Washlava Connects Laundry Equipment to the IoT
Picture this … You (or your college self) walk into a laundromat with a basket of clothes only to find every machine in use. You put down your load and try to determine where the line is so that you can estimate how long you’ll be waiting. While you’re scouting for the next open washer you find the change machine and insert your bills to get quarters. Alas, the machine has no quarters, adding to your aggravation.
If you were at a Washlava IoT-enabled laundromat, however, this nightmare would never happen.
The Washlava system is designed to improve the user experience by letting you reserve as many as three machines from your smart devices before you even leave your door. When you arrive at the laundry facility the machines are ready and waiting for you. Payment is handled through an app so empty coin machines don’t ruin your day.
The Internet of Things is enabling innovative companies like Washlava to solve new challenges by adding intelligence, connectivity, and functionality to a wide variety of devices. Todd Belveal, the founder of Washlava, applied the experience he gained through his earlier mobile-enabled car rental company to equip commercial laundry equipment with IoT functionality, eliminating wait times and the need for coins, while simplifying maintenance for staff.
Turning dumb washing machines into smart clothes enhancement devices
Commercial laundry environments present different challenges from household washers and dryers. As Belveal explains, “Washers and dryers are ideal IoT candidates when deployed as rental equipment in public settings such as laundromats and shared laundry rooms. We haven’t really turned commercial washers and dryers into ‘smart clothes enhancement devices,’ but we created a single, unified, and accessible pay laundry network connecting customers to equipment and services via their mobile devices.”
Turning washing machines and dryers into networked endpoints makes centralized management and usage analysis available remotely, while enabling users to find and reserve the machines they want ahead of time. “The power of our platform from an IoT perspective, at least at this early stage, is not in next-level machine learning or automation,” according to Belveal, "but in networking, and eliminating the friction of coins and cards to transform an analog industry to a digital one by applying IoT principles.”
Belveal says Washlava’s original design “included reverse engineering of machines and proprietary hardware. It’s the only way to do this.”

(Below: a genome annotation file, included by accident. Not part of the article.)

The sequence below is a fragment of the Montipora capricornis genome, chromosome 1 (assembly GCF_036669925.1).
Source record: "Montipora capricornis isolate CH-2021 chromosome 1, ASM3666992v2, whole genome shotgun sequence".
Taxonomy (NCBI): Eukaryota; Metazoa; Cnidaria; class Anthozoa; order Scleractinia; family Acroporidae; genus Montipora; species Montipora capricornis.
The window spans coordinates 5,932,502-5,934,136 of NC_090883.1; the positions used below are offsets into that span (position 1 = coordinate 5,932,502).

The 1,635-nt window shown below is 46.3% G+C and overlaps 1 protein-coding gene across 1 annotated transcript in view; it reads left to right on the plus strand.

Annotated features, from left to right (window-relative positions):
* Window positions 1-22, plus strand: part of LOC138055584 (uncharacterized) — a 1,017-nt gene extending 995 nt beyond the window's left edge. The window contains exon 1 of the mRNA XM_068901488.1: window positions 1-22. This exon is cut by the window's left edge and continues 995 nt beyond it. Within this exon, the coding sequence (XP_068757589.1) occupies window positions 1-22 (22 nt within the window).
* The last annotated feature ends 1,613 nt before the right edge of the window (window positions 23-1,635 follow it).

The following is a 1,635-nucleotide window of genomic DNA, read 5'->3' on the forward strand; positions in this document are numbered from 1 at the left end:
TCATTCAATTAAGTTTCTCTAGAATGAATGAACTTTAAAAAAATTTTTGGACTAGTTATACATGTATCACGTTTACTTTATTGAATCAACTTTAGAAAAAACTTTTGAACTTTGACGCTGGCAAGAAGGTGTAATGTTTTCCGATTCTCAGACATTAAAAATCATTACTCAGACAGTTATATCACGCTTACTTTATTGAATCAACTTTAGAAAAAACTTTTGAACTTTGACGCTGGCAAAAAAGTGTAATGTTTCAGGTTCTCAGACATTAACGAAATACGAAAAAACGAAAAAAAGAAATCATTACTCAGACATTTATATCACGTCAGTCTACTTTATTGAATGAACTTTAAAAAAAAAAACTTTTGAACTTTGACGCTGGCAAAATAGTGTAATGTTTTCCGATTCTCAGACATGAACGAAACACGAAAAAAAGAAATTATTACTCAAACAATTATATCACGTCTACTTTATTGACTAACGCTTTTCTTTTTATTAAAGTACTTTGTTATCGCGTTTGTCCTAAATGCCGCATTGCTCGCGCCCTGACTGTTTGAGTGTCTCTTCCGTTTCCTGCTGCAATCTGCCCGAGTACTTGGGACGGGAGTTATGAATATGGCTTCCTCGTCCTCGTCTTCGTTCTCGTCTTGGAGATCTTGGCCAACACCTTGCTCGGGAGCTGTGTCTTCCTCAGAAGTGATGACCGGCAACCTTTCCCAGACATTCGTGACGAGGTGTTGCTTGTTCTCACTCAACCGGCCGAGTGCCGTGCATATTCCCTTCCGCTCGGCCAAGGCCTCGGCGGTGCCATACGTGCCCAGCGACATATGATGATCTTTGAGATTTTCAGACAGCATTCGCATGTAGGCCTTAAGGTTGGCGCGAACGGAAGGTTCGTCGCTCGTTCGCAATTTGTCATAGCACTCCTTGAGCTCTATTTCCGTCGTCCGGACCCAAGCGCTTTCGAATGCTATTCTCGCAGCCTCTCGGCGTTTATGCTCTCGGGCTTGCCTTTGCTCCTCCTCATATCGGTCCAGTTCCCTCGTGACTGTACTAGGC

Washlava started experimenting with Raspberry Pi mini-PCs. That gave designers the initial proof of concept while identifying needed changes and improvements. The team developed a proprietary board in-house to address the unique challenges of the laundromat environment. Washlava has three patents pending on its system covering its communication, automation, and interface, Belveal says.
Laundry environments can be harsh, so the Washlava team is always working to improve durability and protections. The implementations hold up well in production.
“The platform puts tiny computers inside giant metal boxes with whirling motors, punishing heat, and lots of electronic interference,” says Washlava CTO Dexter Weiss. “We anticipated challenges keeping those computers connected with a snappy internet connection.”
The variability of networking conditions in the field continues to present a challenge at each deployment and requires ingenuity in hardware design, networking architecture, and software, meaning Washlava is constantly improving its design.
The Washlava system collects data across its network and is used to deliver insight and functionality. According to Weiss, “We track cycles across our entire fleet in real time. For our partners, laundry owners, and support staff, we present this data in a web application called Drive. For laundry-doers, we stream data through our mobile apps to be as relevant as possible. Users can see their active cycles, cycle history, billing history, and availability at their nearby Washlava.”
Managing the back end
Shared laundry facilities require significant attention by maintenance staff, which is why Washlava built management capabilities into its system that give admins full machine visibility, as well as the ability to start machines, reset them, and put them into maintenance mode remotely.
The system benefits laundromat owners too by enabling them to scale their business more easily. There are no quarters or cash to manage, customer refunds are completely seamless, and Washlava provides 24/7 support and built-in marketing to simplify the ownership experience.
Machine owners can see their revenue and machine statuses in real time too. “They can also instantly change prices,” Belveal says. “These features are mostly not available to operators today outside of Washlava.”
Enabling laundromats with Washlava’s IoT system makes them remotely manageable and improves the user experience. Thanks to the custom modules, users can get down and dirty and clean again with the IoT.
Scott Koegler is a technology journalist with 20 years experience writing about business, computing and technology topics. He was CIO for three mid-sized companies for a total of 15 years and that experience has provided an important perspective for his journalistic contributions. His work with developers, marketing, business processes, and C-level executives has allowed him to focus on the intersection of business and technology.